CLINTON TOWNSHIP — Twenty-two teenagers from Warren and Hunterdon counties are waking up at dawn this summer, heading to the woods and hiking to the top of a mountain - ﬁve days a week. And that’s not the hard part.
Once they make it to the ridge, the teens set to work splitting logs and rearranging 400-pound boulders. Under the supervision of adult crew leaders, they’re building trails to make Hunterdon County parks more accessible to the public. The labor is intense, but these high school students claim to be having fun.
“I’m not really a ‘nature person,’” said Liz Pudlak, a 17-year-old at Voorhees High School, “but it’s really rewarding. It’s cool to think that we’re building something that will last like 50 years.”
Wearing hardhats and boots, these kids make up the New Jersey GreenTeam, an environmental conservation and education program managed by the Student Conservation Association and the Hunterdon County Parks Department. It is primarily funded by Exxon Mobile, which has a facility that does hazard-mitigation research in Clinton Township.
The New Jersey program is in its ninth year, but the SCA - a national organization - has taken more than 50,000 high school and college kids outside over the course of 50 years, according to Jon Regan, the head crew leader. Regan, a Montclair resident who works as a middle school history teacher in Bergen County the other months of the year, noted that this crew has the highest returning rate of any other in the country.
“To me, that’s an indication of the dedication of these kids,” said Regan, who grew up in Long Valley is in his ﬁfth year working for the program. “It inspires me.”
This summer, they’re split into two trail crews: one at the Cushetunk Mountain nature preserve - overlooking Round Valley Reservoir - and the other at Point Mountain in Lebanon Township. The Cushetunk crew has dubbed their work “mountainscaping.”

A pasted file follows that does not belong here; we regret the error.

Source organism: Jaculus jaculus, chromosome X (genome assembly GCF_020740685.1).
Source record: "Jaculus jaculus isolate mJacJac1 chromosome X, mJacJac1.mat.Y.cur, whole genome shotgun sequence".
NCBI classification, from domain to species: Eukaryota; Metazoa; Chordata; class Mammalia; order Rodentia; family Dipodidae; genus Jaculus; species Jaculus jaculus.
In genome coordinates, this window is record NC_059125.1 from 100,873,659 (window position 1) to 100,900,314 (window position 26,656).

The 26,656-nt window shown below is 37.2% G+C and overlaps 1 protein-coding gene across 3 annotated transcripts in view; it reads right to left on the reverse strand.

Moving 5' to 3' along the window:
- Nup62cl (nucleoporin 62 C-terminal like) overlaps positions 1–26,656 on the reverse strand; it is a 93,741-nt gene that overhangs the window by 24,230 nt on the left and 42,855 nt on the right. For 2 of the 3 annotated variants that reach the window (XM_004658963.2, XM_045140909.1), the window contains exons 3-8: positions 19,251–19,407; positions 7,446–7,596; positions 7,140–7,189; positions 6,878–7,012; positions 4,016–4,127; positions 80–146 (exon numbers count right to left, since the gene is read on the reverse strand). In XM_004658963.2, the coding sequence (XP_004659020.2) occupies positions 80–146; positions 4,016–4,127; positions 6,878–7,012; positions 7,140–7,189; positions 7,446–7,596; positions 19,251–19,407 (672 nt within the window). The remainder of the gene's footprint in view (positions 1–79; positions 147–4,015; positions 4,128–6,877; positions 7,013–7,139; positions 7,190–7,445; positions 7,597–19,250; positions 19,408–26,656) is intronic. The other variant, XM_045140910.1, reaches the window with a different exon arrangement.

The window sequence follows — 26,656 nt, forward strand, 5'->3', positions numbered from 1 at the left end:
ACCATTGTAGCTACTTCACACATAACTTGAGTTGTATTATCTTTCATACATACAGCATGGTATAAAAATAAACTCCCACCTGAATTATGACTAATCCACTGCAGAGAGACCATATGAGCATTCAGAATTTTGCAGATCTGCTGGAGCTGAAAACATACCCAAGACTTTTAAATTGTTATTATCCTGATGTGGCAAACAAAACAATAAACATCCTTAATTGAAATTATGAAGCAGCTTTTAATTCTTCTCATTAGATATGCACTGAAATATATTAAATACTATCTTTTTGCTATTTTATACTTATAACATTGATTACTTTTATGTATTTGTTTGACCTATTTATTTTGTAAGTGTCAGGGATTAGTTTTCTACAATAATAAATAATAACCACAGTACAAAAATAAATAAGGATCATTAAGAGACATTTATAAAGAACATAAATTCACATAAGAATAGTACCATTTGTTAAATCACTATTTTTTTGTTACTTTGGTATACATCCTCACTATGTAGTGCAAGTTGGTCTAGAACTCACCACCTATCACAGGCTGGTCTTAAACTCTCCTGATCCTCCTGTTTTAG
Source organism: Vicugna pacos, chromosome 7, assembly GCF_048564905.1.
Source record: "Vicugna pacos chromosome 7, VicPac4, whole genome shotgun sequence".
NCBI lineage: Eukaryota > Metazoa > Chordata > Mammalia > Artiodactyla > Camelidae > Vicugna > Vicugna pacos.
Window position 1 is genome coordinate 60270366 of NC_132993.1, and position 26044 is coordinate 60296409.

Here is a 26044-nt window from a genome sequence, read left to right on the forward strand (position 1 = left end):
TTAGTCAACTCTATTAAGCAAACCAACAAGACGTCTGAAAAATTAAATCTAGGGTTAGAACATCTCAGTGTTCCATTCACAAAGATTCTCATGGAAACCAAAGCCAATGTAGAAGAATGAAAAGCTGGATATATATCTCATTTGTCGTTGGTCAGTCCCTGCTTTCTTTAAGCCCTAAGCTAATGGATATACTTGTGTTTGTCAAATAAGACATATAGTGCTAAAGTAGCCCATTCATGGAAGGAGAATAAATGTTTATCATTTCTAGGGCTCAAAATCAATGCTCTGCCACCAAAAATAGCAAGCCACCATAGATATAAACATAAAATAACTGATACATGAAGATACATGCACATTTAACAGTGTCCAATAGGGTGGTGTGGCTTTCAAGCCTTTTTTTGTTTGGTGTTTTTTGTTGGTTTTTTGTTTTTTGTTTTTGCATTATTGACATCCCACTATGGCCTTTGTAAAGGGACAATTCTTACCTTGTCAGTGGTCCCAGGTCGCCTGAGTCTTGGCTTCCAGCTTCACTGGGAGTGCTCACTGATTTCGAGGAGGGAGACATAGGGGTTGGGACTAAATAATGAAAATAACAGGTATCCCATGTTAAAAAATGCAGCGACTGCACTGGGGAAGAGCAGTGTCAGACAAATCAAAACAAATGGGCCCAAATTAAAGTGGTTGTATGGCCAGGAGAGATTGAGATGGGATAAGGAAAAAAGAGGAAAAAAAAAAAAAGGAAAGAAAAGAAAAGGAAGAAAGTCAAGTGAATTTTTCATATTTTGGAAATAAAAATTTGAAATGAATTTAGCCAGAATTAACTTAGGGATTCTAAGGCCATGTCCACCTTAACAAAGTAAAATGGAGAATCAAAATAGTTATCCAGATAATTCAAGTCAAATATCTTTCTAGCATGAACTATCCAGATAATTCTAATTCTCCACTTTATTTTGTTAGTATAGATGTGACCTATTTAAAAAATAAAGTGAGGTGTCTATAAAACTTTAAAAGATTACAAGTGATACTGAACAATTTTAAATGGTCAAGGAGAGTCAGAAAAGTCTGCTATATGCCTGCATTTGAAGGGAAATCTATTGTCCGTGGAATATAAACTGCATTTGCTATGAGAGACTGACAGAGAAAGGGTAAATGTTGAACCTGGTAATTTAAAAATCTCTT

“Whoever made this trail just went straight up the mountain,” crew leader Lauren Smith said on her way up, apologizing for the steepness of the ascent. “We curse him every day,” she joked.
But Smith, a 21-year-old senior at Susquehanna University in Pennsylvania, sailed up the rocky path without seeming to break a sweat.
“They’re doing work that we would not be able to do,” said county park supervisor Bill Clother, said of the kids in the program. “And they do a fantastic job.”
Greg Brittingham, a 19-year-old from Califon, said the work is fun, but it’s also about the people.
“Everybody cares about the environment here,” Brittingham said. “All of my best friends come from SCA.” In addition to working together on something they care about, he said: “When you work a whole summer with someone, you know them really well.”
Part of the program’s premise is: If you don’t experience nature, you won’t be interested in preserving it, Regan explained. That worked for Taylor Schmidt, a 16-year-old from Lebanon Township.
“Day one, I was like: I could totally do this for the rest of my life,” Schmidt said.
The Voorhees High School student had planned to become a teacher, but then discovered how much he loved working with nature.
Regan said the kids, who earn minimum wage for their labor, spend 80 percent of their time is dedicated to “service to the land,” and the rest is spent on environmental education.
“The most eye-opening thing was when Jon had these envelopes with different materials on the outside,” Schmidt said. On the inside: the amount of time it takes that material to decompose, he said. “Plastic, what does that take? Like a thousand years. Styrofoam, they don’t even know because it’s never decomposed.”
Next week, the session’s last, the New Jersey GreenTeam gets to relax: They’re going backpacking in the Catskills.
Copywright 2010 NJ Star-Ledger